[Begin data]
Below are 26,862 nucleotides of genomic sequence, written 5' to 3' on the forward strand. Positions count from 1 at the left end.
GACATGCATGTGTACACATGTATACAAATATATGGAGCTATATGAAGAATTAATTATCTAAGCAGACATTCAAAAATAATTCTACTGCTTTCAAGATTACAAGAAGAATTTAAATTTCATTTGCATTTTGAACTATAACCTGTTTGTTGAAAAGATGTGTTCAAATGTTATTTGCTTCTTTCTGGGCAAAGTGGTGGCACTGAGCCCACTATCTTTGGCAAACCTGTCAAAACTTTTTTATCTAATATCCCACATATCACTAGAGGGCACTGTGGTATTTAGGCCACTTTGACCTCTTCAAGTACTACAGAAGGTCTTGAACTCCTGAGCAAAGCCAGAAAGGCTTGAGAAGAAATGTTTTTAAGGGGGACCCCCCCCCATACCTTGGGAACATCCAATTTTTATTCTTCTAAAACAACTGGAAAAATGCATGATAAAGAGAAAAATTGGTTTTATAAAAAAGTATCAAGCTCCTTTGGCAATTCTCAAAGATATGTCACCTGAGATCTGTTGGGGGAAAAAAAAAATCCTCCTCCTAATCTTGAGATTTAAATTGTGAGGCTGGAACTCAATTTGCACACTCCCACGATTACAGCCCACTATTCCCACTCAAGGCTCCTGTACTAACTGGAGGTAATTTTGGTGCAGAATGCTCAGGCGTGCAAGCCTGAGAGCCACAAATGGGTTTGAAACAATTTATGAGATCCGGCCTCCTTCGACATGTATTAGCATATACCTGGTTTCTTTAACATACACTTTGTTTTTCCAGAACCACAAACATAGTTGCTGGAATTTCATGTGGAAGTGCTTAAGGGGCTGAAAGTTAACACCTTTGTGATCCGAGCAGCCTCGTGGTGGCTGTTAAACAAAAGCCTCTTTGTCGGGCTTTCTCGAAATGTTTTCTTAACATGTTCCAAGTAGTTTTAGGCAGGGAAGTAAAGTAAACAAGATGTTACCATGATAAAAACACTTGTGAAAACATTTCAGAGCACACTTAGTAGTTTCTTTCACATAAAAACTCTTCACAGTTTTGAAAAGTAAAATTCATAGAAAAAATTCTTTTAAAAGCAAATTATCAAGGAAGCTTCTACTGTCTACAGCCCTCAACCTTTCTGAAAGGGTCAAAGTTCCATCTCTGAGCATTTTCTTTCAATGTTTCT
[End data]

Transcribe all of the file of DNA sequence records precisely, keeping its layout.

Below are 26,862 nucleotides of genomic sequence, written 5' to 3' on the forward strand. Positions count from 1 at the left end.
GACATGCATGTGTACACATGTATACAAATATATGGAGCTATATGAAGAATTAATTATCTAAGCAGACATTCAAAAATAATTCTACTGCTTTCAAGATTACAAGAAGAATTTAAATTTCATTTGCATTTTGAACTATAACCTGTTTGTTGAAAAGATGTGTTCAAATGTTATTTGCTTCTTTCTGGGCAAAGTGGTGGCACTGAGCCCACTATCTTTGGCAAACCTGTCAAAACTTTTTTATCTAATATCCCACATATCACTAGAGGGCACTGTGGTATTTAGGCCACTTTGACCTCTTCAAGTACTACAGAAGGTCTTGAACTCCTGAGCAAAGCCAGAAAGGCTTGAGAAGAAATGTTTTTAAGGGGGACCCCCCCCCATACCTTGGGAACATCCAATTTTTATTCTTCTAAAACAACTGGAAAAATGCATGATAAAGAGAAAAATTGGTTTTATAAAAAAGTATCAAGCTCCTTTGGCAATTCTCAAAGATATGTCACCTGAGATCTGTTGGGGGAAAAAAAAAATCCTCCTCCTAATCTTGAGATTTAAATTGTGAGGCTGGAACTCAATTTGCACACTCCCACGATTACAGCCCACTATTCCCACTCAAGGCTCCTGTACTAACTGGAGGTAATTTTGGTGCAGAATGCTCAGGCGTGCAAGCCTGAGAGCCACAAATGGGTTTGAAACAATTTATGAGATCCGGCCTCCTTCGACATGTATTAGCATATACCTGGTTTCTTTAACATACACTTTGTTTTTCCAGAACCACAAACATAGTTGCTGGAATTTCATGTGGAAGTGCTTAAGGGGCTGAAAGTTAACACCTTTGTGATCCGAGCAGCCTCGTGGTGGCTGTTAAACAAAAGCCTCTTTGTCGGGCTTTCTCGAAATGTTTTCTTAACATGTTCCAAGTAGTTTTAGGCAGGGAAGTAAAGTAAACAAGATGTTACCATGATAAAAACACTTGTGAAAACATTTCAGAGCACACTTAGTAGTTTCTTTCACATAAAAACTCTTCACAGTTTTGAAAAGTAAAATTCATAGAAAAAATTCTTTTAAAAGCAAATTATCAAGGAAGCTTCTACTGTCTACAGCCCTCAACCTTTCTGAAAGGGTCAAAGTTCCATCTCTGAGCATTTTCTTTCAATGTTTCT